The school township then, as now, occupied all of Town 32 north, Range 10 east; and, consequently, all of that portion of Custer Township, then settled, was embraced in District No. 3, Nathan Smith being the Director from the "other side of the river." The arbitrary formation of all Congressional towns into school towns, while townships are bounded in many cases, as in this, by different lines, makes it impossible to give exact statistics. At the date named, there were in the school township, 132 children, 45 of whom were in District No. 1; 51 in District No. 2; and 36 in District No. 3. The first name ippearing on the record as School Treasurer, is that of David Willard, who jontinued to exercise the functions of that office until 1865. In 1846, a new iistrict, designated as No. 4, was formed of that portion of No. 3 which lay in Custer, or south of the river. The following table will serve to show the condition of schools at this date:
No. of schools - 10
No. of persons between 6 and 21 - 354
No. of children attending school - 317
Amount paid teachers - $1,824 00
Total expenses for sustaining schools - 2,394 00
The first year after the township organization act was in force in this county, Wesley Township was a part of Wilmington, as was, likewise, Florence. Of these three, John Frazier was elected Supervisor. The next year the township sf Wesley was formed and township officers elected. The first election was held at the schoolhouse, in District No. 2, April 1, 1851. Henry D. Childs was Moderator, and H. B. Putman, Clerk. Fifty-eight votes were cast, of which majorities were declared for John Frazier as Supervisor; Elias Freer, Clerk; David Willard, Assessor; Anson Packard, James Gould and Daniel McGilvery, Commissioners of Highways; B. F. Morgan, Collector; David Willard and Alfred Warner, Justices of the Peace; Daniel Ferris and Palmer Robinson, Constables; and Samuel Jewet, Overseer of the Poor. The present officers are as follows: Harvey Warner, Supervisor; Levi A. Richardson, Clerk; D. B. Ritchey, Collector; H. H. Jones, Assessor; John Ritchey and Amasa Richardson, Justices of the Peace; Charles Muncey, Constable; Joseph Johnson, George Binney and Thomas W. Jones, Commissioners of Highways; and Schuyler Ackerman, School Treasurer.
The notes of the bugle, summoning the loyal men of the country to come forward and rescue the country from the hands of those who would destroy it, were heard and heeded by the brave boys of Wesley; and scarcely had the first blast broken the peaceful stillness which usually precedes the storm, when many who loved country more than homes or kindred, were on their way to the front. Some of them never returned, but their bodies lie in the soil beside those with whom they struggled; others were permitted to return, disabled by wounds or disease, to die at their homes and be laid to rest by friendlier hands, in the little cemetery whither their fathers and kindred had preceded them; and, with thanks to God, who had preserved them through all of the dangers and hardships of the campaign, others returned at the close of the war and are still spared to their friends and to the country which they served so faithfully.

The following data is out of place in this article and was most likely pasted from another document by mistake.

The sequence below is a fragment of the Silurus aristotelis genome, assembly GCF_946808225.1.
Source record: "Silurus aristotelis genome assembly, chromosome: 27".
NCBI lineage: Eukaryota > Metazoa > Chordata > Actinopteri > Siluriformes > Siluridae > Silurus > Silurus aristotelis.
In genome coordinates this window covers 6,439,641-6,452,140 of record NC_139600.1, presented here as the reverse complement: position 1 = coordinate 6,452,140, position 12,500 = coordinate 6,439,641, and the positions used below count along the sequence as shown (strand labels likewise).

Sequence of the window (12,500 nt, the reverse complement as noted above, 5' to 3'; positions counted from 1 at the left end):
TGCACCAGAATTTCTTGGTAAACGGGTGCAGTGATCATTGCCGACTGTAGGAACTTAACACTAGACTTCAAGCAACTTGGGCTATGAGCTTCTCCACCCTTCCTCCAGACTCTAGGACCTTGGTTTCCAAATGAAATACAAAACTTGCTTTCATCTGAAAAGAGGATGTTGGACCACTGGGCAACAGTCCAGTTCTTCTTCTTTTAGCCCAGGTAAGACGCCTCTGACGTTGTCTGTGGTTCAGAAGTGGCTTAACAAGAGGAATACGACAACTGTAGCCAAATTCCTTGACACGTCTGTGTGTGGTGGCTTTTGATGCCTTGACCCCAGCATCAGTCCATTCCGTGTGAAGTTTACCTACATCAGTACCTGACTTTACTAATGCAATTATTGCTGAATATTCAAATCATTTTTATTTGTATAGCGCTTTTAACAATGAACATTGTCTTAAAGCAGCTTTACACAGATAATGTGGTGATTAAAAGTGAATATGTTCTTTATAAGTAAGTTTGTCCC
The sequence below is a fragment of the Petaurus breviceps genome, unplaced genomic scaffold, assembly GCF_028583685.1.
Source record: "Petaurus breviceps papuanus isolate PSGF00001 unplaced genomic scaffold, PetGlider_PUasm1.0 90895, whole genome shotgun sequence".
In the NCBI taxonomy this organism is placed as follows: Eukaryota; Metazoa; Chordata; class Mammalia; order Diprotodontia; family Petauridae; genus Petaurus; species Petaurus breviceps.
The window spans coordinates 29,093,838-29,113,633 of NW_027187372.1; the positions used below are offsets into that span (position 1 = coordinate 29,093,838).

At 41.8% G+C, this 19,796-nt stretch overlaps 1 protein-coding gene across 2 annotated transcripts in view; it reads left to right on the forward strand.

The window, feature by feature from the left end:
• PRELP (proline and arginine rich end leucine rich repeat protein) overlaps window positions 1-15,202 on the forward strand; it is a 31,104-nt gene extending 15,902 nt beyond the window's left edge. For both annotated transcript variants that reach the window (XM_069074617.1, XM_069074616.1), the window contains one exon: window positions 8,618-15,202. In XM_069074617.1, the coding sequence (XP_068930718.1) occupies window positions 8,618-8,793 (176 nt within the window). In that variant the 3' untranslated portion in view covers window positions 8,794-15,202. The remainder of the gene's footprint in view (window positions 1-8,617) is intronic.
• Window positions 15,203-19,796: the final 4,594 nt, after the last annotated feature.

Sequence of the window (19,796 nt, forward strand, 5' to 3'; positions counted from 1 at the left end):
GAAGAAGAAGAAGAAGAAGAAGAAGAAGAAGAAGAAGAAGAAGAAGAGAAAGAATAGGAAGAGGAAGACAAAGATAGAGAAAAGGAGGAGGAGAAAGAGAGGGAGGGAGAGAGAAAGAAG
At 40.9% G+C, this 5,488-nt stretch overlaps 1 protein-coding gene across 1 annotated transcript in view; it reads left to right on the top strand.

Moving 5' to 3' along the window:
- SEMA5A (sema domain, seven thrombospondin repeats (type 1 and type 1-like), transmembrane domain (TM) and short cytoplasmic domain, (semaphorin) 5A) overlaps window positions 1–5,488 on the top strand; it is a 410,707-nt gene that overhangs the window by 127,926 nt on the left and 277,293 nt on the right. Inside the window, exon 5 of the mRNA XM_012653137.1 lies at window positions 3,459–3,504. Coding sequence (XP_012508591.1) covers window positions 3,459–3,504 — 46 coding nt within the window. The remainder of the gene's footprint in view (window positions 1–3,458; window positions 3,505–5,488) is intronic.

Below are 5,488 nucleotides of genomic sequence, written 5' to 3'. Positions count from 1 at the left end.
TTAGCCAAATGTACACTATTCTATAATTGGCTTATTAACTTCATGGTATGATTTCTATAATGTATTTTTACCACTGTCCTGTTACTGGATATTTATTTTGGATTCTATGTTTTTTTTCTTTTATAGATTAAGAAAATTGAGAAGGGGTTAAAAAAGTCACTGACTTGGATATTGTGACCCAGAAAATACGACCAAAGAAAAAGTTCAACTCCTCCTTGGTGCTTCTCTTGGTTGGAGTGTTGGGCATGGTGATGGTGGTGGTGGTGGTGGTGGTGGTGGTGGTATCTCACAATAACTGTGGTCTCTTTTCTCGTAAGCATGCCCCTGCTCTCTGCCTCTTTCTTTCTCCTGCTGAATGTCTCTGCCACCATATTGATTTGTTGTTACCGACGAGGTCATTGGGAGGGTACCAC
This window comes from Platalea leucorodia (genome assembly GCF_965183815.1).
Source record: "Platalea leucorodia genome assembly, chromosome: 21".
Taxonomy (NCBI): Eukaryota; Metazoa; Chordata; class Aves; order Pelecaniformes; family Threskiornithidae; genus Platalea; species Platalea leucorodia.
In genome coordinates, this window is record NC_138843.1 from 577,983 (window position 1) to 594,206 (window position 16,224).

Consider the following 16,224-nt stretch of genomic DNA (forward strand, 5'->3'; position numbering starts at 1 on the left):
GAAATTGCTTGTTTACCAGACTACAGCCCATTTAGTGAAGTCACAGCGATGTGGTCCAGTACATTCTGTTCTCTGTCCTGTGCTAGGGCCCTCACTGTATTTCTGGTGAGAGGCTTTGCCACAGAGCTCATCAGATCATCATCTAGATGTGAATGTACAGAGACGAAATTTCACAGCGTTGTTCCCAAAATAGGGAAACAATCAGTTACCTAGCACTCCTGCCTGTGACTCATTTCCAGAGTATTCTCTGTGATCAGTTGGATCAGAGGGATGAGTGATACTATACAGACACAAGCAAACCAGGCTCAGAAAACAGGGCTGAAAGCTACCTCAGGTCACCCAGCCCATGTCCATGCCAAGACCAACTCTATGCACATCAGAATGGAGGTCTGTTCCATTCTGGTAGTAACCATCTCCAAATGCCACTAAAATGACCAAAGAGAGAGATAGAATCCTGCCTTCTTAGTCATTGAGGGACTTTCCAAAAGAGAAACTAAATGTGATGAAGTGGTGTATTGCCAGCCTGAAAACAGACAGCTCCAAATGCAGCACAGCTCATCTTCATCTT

The township of Wesley consists of about twenty-nine sections, being all of Congressional Towns 32 north, Ranges 9 and 10 east of the Third Principal Meridian, lying east and north of the Kankakee River. The land in the north and east parts of the township is first-class, being of rich, deep soil and very productive of corn, hay, rye and oats, large crops of which are raised. The south and west portions are broken by sand ridges, and these are, in a measure, barren. Wheat is grown here to some extent; and John Kelly says that his farm has produced fair crops every year for thirty-nine years.
Of late years, many of the farmers have been giving attention to dairying and a cheese and butter factory has been recently built in the eastern part, by Elnathan Wright, of Manteno, to accommodate that industry. Stone of a good quality, but rather difficult to quarry is found along the bank of the Kankakee. Forked Creek which enters the township in the northeast corner and leaves at the northwest corner, flows, with long and gradual bend, through the central part, affording fine stock-water to th^ farms in its vicinity. Nearly one-half was formerly covered with timber. Much of the best timber, however, has been cut down, and the most of that remaining is valuable for posts and fuel. It is hardly necessary to inform our readers that the township was named in honor of the great apostle of Methodism, John Wesley. The pioneers of this vicinity were nearly all of that persuasion; and when a name was required for it, they bestowed upon it that name which, next to the saints, is dear to every Methodist.